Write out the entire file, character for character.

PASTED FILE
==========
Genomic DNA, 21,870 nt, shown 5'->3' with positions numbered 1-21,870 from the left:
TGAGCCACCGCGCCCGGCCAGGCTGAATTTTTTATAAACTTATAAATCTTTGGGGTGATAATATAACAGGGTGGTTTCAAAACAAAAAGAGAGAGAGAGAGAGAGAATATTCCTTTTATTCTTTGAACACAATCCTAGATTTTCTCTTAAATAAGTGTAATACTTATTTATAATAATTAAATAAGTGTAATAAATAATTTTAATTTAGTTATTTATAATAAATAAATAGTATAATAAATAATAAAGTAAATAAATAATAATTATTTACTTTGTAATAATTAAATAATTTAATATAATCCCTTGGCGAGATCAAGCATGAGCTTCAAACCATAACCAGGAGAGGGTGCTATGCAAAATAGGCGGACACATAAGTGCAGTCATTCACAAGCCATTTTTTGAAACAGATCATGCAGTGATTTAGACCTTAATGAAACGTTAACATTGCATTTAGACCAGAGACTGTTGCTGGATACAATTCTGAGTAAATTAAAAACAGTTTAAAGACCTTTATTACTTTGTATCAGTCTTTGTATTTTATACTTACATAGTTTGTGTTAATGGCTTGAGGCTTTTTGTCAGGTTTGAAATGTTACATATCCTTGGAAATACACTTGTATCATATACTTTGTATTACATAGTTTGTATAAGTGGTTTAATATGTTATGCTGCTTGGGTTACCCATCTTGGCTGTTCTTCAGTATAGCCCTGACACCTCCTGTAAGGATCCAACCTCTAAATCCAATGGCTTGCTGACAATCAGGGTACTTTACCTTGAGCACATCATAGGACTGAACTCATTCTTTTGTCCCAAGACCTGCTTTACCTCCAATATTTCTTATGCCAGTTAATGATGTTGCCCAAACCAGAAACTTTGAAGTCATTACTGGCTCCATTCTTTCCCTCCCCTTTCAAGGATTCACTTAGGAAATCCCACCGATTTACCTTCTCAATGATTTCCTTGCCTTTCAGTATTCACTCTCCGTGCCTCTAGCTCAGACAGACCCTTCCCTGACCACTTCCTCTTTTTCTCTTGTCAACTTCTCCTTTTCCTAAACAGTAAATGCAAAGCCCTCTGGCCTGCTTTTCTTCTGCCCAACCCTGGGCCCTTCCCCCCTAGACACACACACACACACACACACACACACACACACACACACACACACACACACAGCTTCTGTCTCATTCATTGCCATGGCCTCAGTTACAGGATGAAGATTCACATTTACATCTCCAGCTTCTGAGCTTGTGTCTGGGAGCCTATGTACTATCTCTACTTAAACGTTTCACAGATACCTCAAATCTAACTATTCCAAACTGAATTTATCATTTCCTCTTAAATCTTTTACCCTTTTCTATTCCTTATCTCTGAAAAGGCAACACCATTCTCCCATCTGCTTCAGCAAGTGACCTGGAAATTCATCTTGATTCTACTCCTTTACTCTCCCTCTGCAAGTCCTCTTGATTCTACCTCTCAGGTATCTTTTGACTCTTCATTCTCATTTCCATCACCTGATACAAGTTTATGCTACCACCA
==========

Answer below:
Genomic DNA, 21,870 nt, shown 5'->3' with positions numbered 1-21,870 from the left:
TGAGCCACCGCGCCCGGCCAGGCTGAATTTTTTATAAACTTATAAATCTTTGGGGTGATAATATAACAGGGTGGTTTCAAAACAAAAAGAGAGAGAGAGAGAGAGAATATTCCTTTTATTCTTTGAACACAATCCTAGATTTTCTCTTAAATAAGTGTAATACTTATTTATAATAATTAAATAAGTGTAATAAATAATTTTAATTTAGTTATTTATAATAAATAAATAGTATAATAAATAATAAAGTAAATAAATAATAATTATTTACTTTGTAATAATTAAATAATTTAATATAATCCCTTGGCGAGATCAAGCATGAGCTTCAAACCATAACCAGGAGAGGGTGCTATGCAAAATAGGCGGACACATAAGTGCAGTCATTCACAAGCCATTTTTTGAAACAGATCATGCAGTGATTTAGACCTTAATGAAACGTTAACATTGCATTTAGACCAGAGACTGTTGCTGGATACAATTCTGAGTAAATTAAAAACAGTTTAAAGACCTTTATTACTTTGTATCAGTCTTTGTATTTTATACTTACATAGTTTGTGTTAATGGCTTGAGGCTTTTTGTCAGGTTTGAAATGTTACATATCCTTGGAAATACACTTGTATCATATACTTTGTATTACATAGTTTGTATAAGTGGTTTAATATGTTATGCTGCTTGGGTTACCCATCTTGGCTGTTCTTCAGTATAGCCCTGACACCTCCTGTAAGGATCCAACCTCTAAATCCAATGGCTTGCTGACAATCAGGGTACTTTACCTTGAGCACATCATAGGACTGAACTCATTCTTTTGTCCCAAGACCTGCTTTACCTCCAATATTTCTTATGCCAGTTAATGATGTTGCCCAAACCAGAAACTTTGAAGTCATTACTGGCTCCATTCTTTCCCTCCCCTTTCAAGGATTCACTTAGGAAATCCCACCGATTTACCTTCTCAATGATTTCCTTGCCTTTCAGTATTCACTCTCCGTGCCTCTAGCTCAGACAGACCCTTCCCTGACCACTTCCTCTTTTTCTCTTGTCAACTTCTCCTTTTCCTAAACAGTAAATGCAAAGCCCTCTGGCCTGCTTTTCTTCTGCCCAACCCTGGGCCCTTCCCCCCTAGACACACACACACACACACACACACACACACACACACACACACACACACACACAGCTTCTGTCTCATTCATTGCCATGGCCTCAGTTACAGGATGAAGATTCACATTTACATCTCCAGCTTCTGAGCTTGTGTCTGGGAGCCTATGTACTATCTCTACTTAAACGTTTCACAGATACCTCAAATCTAACTATTCCAAACTGAATTTATCATTTCCTCTTAAATCTTTTACCCTTTTCTATTCCTTATCTCTGAAAAGGCAACACCATTCTCCCATCTGCTTCAGCAAGTGACCTGGAAATTCATCTTGATTCTACTCCTTTACTCTCCCTCTGCAAGTCCTCTTGATTCTACCTCTCAGGTATCTTTTGACTCTTCATTCTCATTTCCATCACCTGATACAAGTTTATGCTACCACCA